Sunbelt SoftwareDouble-Take 4.4 SP2 review

£2063
Price when reviewed

Tape-based server backup is still the most cost-effective method of protecting critical data. But, by its nature, it can only ever provide a point-in-time copy for restoration purposes. Symantec recently spotted an opening here and added a real-time backup component to its Backup Exec 10d. However, Sunbelt’s Double-Take benefits from being built from the ground up specifically to provide data replication and failover services for Windows servers.

Double-Take is designed to augment tape-based backup, not replace it. It works by replicating selected data on source servers to target servers that can be in the same locality or at a remote site. Once the source data has been mirrored, Double-Take monitors the target for any modifications and secures the changes, or deltas, in real-time.

To create Replication sets, you can use the management console on any system. This will allow you to remotely select the drives, folders and files on the source server you want to protect, and then fire up the Connection Manager and choose the target server. The source folders may be mapped directly to the same location on the target server or you can choose a custom destination. A Text Client utility that’s run from the Command Prompt may also be used to define target files and folders, as well as to manage and monitor Double-Take operations.

The initial mirroring process is swift. Office documents totalling 630MB were copied to our test target server over Gigabit Ethernet in less than three minutes, while a 5GB collection of business data and documents was mirrored from a Windows 2000 Server source to a Server 2003 target in 24 minutes. Bandwidth restrictions can be applied to each individual replication task, making Double-Take highly suited to slower WAN links. You can pick the link speed and specify a percentage the job is allowed to consume. A new feature introduced in this version is the option to apply a schedule to determine the times and days when the restrictions should be applied.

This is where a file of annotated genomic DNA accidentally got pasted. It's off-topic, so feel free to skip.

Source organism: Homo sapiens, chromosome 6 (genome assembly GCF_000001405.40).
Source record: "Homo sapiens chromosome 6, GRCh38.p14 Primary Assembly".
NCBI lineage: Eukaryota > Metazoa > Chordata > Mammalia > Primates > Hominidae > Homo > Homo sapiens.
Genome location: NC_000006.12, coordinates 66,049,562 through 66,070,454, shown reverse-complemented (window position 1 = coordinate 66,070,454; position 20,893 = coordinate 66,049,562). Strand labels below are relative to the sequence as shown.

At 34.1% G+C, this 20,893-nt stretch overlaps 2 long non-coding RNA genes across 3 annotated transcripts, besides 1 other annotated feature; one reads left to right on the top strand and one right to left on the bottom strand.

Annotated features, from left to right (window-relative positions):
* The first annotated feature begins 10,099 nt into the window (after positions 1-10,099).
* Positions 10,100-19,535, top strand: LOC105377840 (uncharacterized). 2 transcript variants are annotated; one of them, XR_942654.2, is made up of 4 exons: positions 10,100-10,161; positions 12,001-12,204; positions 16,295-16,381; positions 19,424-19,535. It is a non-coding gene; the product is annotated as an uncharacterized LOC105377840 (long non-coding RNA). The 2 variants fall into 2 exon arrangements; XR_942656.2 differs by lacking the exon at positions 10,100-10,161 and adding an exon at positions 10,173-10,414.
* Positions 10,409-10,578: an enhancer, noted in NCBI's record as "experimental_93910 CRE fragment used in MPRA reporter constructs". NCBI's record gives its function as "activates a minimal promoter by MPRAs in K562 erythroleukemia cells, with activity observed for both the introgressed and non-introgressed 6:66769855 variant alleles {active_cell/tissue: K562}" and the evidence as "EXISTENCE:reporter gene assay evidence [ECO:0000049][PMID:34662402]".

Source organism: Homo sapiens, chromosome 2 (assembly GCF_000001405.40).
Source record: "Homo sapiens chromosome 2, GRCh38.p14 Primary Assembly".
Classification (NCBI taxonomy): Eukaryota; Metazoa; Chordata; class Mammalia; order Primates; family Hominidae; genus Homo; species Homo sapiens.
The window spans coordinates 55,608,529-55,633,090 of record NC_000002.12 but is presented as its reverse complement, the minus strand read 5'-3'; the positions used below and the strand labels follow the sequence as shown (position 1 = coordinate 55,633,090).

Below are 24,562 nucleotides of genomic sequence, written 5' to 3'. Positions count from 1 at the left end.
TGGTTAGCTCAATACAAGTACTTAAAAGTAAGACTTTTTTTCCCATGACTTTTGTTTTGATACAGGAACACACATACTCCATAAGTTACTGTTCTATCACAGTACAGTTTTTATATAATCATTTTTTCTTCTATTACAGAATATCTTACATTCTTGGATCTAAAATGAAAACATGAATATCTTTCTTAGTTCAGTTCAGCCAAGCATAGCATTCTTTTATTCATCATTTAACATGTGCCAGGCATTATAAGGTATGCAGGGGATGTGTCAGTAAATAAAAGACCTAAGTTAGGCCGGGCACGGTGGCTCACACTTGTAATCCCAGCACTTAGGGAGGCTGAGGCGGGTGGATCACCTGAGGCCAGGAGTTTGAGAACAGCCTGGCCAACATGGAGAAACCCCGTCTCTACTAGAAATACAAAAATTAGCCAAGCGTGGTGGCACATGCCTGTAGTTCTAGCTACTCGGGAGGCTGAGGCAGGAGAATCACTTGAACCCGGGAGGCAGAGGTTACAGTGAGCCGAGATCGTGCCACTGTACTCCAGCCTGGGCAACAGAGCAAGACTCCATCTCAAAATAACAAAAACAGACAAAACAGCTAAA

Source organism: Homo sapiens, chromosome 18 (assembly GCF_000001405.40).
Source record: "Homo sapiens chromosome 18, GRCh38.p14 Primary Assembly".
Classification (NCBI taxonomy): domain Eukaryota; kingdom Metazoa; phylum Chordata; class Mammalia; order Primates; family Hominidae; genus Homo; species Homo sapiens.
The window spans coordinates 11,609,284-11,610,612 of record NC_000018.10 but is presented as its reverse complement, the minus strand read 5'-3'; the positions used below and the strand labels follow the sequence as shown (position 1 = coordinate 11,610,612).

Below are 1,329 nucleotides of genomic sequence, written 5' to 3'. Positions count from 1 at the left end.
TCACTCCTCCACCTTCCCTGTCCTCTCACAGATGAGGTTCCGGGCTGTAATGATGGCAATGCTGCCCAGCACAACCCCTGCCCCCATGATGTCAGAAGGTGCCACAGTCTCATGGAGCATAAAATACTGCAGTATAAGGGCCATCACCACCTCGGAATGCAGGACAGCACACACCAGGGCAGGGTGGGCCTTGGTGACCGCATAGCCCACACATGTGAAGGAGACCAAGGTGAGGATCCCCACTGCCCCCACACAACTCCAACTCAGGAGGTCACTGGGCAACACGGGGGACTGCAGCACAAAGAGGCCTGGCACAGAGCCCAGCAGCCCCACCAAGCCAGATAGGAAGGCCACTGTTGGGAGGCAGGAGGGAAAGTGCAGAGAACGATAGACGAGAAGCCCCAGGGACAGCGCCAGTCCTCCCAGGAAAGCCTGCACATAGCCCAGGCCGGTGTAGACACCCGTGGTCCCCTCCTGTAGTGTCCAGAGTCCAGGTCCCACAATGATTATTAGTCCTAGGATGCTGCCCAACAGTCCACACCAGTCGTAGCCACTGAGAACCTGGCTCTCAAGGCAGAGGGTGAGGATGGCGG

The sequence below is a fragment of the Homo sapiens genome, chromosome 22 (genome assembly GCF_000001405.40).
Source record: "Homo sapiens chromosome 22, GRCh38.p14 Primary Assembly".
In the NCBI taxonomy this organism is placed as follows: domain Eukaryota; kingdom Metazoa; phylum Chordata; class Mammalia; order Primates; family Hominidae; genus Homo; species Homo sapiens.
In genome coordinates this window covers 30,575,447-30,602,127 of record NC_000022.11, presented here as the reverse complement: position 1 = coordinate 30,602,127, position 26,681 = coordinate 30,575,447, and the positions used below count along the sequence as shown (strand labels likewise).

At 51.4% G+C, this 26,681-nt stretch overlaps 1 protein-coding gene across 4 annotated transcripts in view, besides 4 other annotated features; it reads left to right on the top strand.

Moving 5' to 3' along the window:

Restoring files is also simple. First, you disconnect the relevant target and source servers, and then run the Restoration Manager. After selecting the appropriate servers, you may choose the backup target files and where you want them restored. Only directories can be selected, but you can opt to overwrite all files or restore backup copies that are newer than the original.

The failover features will prove valuable. You’re able to monitor a source system using the Failover Control Center and, if it fails, the selected target system can take over and assume the target’s name, IP addresses and network shares. We found it easy enough to set up a basic system failover job, but you’ll need to get your hands dirty with scripts if you want application failover as well. There are plenty of examples available for most popular applications on the support website. These will need to be tweaked to your needs and we recommend testing them thoroughly before going live.

We’ve seen more than a few real-time D2D (disk-to-disk) server backup products come and go, but Double-Take has more than lasted the course. Failover is complex to set up, but the mirroring and replication features alone make this a valuable asset for data security

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